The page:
So I sprained my ankle one more time. As a result I am totally immobilized for at least two weeks. Now the problem was to find something to do to spend the painful initial days and less painful ones later while my ankle heals. Nothing came to my mind except watching Hindi mythological serials on the net or reading books. As usual, the stock of serials had to end at one point and books were the only option left. I decided to go through the books neatly stacked on my bed’s headboard.
There was a whole bunch of them, all development related. Nothing seemed particularly interesting.
Suddenly one title grabbed my attention. ‘The world is flat’, the book almost shouted at me. I felt like laughing. How can it be? I became curious. I thought it was worth a read. I pulled out the book but its sheer size made me cringe. No, I am not going to read it, was my initial thought and I put the book back on the shelf. The book, however, did not leave my thoughts. The title literally haunted me for a while. I tried to look at other books, but my eyes kept going back to the same one. I looked at the book one more time and tried to rationalize that it was not for me.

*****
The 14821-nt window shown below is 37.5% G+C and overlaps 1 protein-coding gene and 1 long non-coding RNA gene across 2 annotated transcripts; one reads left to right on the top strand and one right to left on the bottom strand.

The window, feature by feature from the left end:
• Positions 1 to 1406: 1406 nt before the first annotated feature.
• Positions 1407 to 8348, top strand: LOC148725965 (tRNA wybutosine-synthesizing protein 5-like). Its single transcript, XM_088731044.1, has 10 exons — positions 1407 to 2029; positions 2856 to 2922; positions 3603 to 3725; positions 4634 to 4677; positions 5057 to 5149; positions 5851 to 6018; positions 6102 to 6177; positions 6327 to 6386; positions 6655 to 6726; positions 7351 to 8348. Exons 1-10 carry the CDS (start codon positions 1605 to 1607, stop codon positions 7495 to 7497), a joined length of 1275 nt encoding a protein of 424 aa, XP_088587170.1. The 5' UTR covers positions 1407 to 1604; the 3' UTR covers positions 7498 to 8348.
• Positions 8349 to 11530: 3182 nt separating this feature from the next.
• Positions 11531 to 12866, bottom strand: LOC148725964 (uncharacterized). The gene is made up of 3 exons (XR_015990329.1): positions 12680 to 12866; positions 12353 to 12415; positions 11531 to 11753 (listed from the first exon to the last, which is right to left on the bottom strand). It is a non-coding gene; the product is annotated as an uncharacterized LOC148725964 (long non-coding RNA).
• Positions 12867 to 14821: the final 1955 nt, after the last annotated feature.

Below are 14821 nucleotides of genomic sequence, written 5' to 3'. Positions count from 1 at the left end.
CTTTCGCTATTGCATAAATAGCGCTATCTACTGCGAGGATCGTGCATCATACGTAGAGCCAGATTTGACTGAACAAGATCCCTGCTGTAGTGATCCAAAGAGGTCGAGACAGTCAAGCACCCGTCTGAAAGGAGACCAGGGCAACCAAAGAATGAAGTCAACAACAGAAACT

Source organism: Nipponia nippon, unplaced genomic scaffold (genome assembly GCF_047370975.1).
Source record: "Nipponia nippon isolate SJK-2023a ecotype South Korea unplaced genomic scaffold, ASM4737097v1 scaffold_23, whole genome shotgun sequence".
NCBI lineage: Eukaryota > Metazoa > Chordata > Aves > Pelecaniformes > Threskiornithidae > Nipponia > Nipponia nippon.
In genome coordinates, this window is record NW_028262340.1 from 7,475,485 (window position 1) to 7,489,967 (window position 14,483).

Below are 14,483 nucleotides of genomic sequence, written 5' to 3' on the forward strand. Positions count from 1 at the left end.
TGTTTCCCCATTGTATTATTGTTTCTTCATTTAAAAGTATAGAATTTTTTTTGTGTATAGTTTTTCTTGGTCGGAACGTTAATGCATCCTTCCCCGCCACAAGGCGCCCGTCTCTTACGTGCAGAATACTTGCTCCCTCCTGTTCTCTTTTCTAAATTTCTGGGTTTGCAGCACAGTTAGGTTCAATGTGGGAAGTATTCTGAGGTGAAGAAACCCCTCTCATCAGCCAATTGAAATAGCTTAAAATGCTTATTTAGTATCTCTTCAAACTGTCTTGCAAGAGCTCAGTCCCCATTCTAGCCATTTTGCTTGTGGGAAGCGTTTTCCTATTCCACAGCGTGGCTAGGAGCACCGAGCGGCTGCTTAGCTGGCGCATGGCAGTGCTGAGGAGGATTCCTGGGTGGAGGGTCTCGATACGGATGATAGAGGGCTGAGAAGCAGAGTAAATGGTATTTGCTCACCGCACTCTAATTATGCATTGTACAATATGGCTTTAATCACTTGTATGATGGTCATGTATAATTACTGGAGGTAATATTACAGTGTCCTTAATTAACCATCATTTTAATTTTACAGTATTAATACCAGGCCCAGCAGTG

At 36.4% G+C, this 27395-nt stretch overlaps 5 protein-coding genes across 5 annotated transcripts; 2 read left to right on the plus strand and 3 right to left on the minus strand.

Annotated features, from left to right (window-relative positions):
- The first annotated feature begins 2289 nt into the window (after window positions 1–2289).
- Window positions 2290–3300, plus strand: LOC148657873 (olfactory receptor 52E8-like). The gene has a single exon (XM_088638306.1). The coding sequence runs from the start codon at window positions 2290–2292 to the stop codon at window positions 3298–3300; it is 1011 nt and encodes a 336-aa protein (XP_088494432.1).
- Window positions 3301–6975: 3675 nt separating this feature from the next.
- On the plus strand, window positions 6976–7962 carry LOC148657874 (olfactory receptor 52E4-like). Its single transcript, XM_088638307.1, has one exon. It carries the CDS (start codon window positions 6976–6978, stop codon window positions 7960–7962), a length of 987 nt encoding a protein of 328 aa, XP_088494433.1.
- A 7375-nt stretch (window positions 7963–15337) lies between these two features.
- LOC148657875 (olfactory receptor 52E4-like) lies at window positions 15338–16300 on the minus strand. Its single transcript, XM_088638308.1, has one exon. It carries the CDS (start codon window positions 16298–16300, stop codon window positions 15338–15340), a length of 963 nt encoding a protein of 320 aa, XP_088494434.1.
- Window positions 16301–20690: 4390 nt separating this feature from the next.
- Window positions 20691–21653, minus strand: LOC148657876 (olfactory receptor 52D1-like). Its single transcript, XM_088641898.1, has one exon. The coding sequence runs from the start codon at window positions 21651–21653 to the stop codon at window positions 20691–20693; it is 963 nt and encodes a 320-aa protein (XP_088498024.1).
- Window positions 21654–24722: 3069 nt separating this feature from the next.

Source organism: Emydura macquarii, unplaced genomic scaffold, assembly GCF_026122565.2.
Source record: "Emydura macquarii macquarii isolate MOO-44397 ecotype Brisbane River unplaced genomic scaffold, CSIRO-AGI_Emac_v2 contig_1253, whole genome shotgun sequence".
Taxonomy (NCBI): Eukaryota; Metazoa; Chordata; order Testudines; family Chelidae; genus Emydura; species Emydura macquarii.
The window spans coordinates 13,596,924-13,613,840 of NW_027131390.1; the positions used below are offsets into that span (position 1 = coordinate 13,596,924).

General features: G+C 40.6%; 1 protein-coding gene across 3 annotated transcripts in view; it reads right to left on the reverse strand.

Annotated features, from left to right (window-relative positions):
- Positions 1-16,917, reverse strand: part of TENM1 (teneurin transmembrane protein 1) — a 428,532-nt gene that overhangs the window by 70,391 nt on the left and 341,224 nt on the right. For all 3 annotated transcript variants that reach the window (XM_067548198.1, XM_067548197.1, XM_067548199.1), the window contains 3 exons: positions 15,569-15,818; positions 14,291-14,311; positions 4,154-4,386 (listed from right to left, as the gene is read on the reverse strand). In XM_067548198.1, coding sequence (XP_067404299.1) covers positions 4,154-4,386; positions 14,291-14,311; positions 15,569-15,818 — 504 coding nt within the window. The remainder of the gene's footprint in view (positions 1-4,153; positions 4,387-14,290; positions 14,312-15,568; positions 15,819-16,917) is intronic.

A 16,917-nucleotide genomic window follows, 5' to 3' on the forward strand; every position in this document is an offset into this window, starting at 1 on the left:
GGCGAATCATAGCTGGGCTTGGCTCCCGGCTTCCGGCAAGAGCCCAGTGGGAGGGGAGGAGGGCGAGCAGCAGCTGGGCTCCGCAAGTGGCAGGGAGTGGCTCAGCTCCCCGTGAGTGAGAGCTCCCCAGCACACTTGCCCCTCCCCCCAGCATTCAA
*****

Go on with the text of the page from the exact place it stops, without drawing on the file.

Initially, I thought the book was about the debate surrounding the actual shape of the earth. I remembered reading somewhere that before third century BC, the earth was indeed thought to be flat. It was only during the third century that a Greek mathematician Eratosthenes measured the circumference of the earth using shadows cast by the sun during the summer solstice at different locations, and performing a bit of clever geometry, concluded that the earth was not flat. His finding created confusion and later Columbus proved the earth was indeed round. Since I already knew this, I had no idea what was left to be written about the earth being flat. Curiosity got the better of me and I finally pulled out the book.